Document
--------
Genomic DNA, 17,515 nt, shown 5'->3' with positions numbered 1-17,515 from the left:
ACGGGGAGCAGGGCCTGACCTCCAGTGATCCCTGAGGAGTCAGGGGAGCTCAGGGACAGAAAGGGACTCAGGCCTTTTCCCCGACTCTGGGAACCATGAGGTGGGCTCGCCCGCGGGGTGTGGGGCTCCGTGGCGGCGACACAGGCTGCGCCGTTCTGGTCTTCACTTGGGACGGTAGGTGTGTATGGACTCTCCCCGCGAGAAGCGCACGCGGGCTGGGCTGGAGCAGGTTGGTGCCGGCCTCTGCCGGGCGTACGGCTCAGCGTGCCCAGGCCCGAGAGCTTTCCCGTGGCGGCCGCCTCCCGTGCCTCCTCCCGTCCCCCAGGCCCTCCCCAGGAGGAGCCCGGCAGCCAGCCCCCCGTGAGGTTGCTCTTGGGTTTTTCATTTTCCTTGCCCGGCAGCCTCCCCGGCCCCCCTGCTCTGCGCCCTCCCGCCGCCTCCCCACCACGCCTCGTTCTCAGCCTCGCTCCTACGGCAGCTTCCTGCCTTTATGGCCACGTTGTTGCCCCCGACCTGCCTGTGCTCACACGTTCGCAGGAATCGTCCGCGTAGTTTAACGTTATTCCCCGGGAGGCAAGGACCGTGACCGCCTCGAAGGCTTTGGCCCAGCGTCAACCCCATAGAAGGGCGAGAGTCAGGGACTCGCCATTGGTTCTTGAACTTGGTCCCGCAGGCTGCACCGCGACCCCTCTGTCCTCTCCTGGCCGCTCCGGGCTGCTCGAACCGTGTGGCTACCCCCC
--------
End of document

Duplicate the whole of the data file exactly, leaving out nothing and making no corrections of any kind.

Genomic DNA, 17,515 nt, shown 5'->3' with positions numbered 1-17,515 from the left:
ACGGGGAGCAGGGCCTGACCTCCAGTGATCCCTGAGGAGTCAGGGGAGCTCAGGGACAGAAAGGGACTCAGGCCTTTTCCCCGACTCTGGGAACCATGAGGTGGGCTCGCCCGCGGGGTGTGGGGCTCCGTGGCGGCGACACAGGCTGCGCCGTTCTGGTCTTCACTTGGGACGGTAGGTGTGTATGGACTCTCCCCGCGAGAAGCGCACGCGGGCTGGGCTGGAGCAGGTTGGTGCCGGCCTCTGCCGGGCGTACGGCTCAGCGTGCCCAGGCCCGAGAGCTTTCCCGTGGCGGCCGCCTCCCGTGCCTCCTCCCGTCCCCCAGGCCCTCCCCAGGAGGAGCCCGGCAGCCAGCCCCCCGTGAGGTTGCTCTTGGGTTTTTCATTTTCCTTGCCCGGCAGCCTCCCCGGCCCCCCTGCTCTGCGCCCTCCCGCCGCCTCCCCACCACGCCTCGTTCTCAGCCTCGCTCCTACGGCAGCTTCCTGCCTTTATGGCCACGTTGTTGCCCCCGACCTGCCTGTGCTCACACGTTCGCAGGAATCGTCCGCGTAGTTTAACGTTATTCCCCGGGAGGCAAGGACCGTGACCGCCTCGAAGGCTTTGGCCCAGCGTCAACCCCATAGAAGGGCGAGAGTCAGGGACTCGCCATTGGTTCTTGAACTTGGTCCCGCAGGCTGCACCGCGACCCCTCTGTCCTCTCCTGGCCGCTCCGGGCTGCTCGAACCGTGTGGCTACCCCCC